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Campaigners against a windfarm on the edges of the Cairngorms National Park have urged the Scottish Government to reject the plans.
Save the Monadhliath Mountains (SMM) has made its final submission to ministers about the Allt Duine windfarm.
It is in response to further information lodged by developers RWE Innogy, which was asked to assess its likely impact on designated wild land.
The windfarm proposes 31 turbines, each 410ft tall.
The site takes in land from Alvie, Dalraddy and Dunachton estates and is close to the boundary of the national park.
A public inquiry was held in 2013 and a decision is awaited.
Other high profile opponents include Highland Council, the Cairngorms National Park Authority and the John Muir Trust.
In its final submission, SMM claims that granting permission would be a direct contradiction of the Scottish Government’s National Policy Planning Framework, which states that wild land is a “nationally important asset”, which should have “strong protection”.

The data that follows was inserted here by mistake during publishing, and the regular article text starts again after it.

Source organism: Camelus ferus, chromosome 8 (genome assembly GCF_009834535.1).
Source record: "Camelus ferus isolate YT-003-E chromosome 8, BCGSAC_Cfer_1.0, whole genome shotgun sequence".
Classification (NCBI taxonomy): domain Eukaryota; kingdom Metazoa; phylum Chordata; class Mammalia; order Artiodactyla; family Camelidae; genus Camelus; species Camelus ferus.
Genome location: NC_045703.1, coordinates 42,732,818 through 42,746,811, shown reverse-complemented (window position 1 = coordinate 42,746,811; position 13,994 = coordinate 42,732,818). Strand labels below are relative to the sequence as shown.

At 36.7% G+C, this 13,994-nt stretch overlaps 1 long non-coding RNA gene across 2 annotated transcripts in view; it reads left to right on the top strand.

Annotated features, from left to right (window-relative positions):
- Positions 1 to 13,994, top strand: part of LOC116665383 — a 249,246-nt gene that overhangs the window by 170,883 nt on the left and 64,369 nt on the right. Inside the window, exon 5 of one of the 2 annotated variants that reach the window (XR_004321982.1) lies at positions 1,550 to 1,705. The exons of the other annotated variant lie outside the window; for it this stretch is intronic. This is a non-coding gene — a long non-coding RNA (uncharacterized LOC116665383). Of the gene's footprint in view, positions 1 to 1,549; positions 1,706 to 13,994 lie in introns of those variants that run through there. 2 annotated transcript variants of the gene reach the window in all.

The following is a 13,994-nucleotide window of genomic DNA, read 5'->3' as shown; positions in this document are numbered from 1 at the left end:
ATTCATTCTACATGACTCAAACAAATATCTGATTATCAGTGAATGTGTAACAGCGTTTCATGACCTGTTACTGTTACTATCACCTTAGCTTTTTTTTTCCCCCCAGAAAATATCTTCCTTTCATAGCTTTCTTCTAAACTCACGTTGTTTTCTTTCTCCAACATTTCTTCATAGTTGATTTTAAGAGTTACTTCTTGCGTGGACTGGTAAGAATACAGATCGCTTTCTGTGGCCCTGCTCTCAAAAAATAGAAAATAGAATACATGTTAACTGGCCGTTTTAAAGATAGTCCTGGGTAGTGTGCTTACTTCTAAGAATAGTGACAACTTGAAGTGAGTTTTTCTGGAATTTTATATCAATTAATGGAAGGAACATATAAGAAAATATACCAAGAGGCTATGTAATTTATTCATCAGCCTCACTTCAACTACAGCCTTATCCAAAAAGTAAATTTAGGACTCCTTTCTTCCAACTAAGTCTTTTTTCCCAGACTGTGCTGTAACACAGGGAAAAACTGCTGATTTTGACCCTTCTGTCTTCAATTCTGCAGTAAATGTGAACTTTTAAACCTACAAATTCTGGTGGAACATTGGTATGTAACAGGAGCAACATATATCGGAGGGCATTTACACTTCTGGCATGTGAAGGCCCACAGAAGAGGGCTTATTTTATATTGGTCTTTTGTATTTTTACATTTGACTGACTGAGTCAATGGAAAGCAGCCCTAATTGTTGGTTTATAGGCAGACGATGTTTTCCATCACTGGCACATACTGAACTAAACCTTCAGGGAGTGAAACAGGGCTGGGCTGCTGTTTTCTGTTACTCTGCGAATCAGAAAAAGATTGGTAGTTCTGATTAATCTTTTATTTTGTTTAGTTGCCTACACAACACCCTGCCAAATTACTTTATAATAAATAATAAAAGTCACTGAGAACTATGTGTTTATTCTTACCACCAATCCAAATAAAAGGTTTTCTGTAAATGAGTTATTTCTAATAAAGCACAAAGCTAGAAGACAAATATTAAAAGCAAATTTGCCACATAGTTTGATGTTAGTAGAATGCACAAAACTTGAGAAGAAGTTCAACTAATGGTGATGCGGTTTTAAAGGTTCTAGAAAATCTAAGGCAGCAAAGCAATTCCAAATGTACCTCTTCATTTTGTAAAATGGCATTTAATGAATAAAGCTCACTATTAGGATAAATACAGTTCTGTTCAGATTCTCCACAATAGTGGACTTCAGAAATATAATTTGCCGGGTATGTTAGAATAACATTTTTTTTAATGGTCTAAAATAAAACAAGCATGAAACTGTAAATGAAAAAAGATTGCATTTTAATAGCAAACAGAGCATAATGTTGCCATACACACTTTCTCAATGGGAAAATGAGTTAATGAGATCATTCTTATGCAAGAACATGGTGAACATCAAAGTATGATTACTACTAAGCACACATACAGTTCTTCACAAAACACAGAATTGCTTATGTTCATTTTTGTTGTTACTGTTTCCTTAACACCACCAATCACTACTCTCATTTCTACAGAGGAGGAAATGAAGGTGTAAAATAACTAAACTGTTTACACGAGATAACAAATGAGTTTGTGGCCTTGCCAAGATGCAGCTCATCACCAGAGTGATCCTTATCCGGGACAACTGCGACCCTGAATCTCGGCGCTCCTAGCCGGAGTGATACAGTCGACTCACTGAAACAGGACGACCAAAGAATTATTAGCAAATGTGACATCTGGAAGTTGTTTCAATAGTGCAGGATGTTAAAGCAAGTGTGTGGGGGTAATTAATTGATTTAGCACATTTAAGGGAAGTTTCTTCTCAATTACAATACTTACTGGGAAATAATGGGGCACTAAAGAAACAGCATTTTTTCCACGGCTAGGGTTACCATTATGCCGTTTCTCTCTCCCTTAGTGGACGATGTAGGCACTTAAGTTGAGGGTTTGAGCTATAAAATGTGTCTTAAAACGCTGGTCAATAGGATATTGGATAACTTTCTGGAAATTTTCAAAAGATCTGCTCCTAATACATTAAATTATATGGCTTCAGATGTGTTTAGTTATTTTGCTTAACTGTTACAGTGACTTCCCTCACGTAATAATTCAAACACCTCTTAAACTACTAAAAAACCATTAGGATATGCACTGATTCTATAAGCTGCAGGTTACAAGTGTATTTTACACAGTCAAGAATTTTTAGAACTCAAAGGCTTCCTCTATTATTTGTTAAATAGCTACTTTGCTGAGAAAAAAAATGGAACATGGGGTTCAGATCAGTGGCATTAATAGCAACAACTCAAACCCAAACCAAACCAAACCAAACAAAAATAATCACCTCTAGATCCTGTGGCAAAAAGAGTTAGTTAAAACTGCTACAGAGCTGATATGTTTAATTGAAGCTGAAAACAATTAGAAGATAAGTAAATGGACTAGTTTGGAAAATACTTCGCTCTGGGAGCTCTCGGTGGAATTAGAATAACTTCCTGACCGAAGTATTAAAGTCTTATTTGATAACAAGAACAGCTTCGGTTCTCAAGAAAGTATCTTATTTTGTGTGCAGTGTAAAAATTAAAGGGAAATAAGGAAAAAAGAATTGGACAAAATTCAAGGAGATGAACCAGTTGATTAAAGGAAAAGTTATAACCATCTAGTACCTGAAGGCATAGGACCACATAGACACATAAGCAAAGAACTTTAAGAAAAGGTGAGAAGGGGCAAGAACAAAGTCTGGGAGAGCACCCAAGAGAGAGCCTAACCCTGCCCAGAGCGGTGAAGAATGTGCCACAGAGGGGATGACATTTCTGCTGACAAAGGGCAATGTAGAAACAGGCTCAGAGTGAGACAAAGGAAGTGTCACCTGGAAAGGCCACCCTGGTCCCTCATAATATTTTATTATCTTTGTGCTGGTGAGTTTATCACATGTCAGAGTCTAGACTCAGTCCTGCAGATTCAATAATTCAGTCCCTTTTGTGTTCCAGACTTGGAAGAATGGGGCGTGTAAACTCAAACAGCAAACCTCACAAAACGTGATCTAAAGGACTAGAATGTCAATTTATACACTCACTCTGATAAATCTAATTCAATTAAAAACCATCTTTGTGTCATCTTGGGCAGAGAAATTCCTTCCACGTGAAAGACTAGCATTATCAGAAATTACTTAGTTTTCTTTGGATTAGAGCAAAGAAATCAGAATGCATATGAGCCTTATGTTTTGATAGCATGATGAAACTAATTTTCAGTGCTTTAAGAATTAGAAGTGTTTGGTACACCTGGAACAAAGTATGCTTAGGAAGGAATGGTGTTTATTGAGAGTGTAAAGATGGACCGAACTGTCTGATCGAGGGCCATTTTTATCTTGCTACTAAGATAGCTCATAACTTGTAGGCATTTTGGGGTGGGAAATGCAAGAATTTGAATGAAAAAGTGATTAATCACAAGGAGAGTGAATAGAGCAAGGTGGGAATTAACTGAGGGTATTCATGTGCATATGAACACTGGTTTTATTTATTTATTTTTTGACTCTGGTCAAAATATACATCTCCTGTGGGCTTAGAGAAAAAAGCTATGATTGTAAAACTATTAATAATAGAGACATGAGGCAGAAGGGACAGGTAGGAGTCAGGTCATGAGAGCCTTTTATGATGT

More than 40 areas of the Highlands were identified as wild land in 2013.
SMM spokesman Chris Townsend, the outdoor writer and photographer, said: “The wind farm would be built on an area of national beauty that is now part of Wild Land Area 20. It would disturb one of the most peaceful and beautiful places in the country. But it also falls foul of the Scottish Government’s oft-stated commitment to protect our Wild Land areas.
“The government cannot claim that it is committed to protecting Wild Land while also allowing a large wind farm to be built on it. This would be a hugely destructive contradiction, undeniably scarring a beautiful landscape, damaging wildlife and hurting local tourism.”
John Low, of the John Muir Trust, said: “Scotland’s wild land is an asset of national and international significance but it is a finite resource.
“Wild land gives us clean air, water and food and is home to valuable wildlife. Wild land also plays a vital role in contributing to well-being, supporting tourism and a wide range of other economic and leisure activities.”
The developers were not available for comment.
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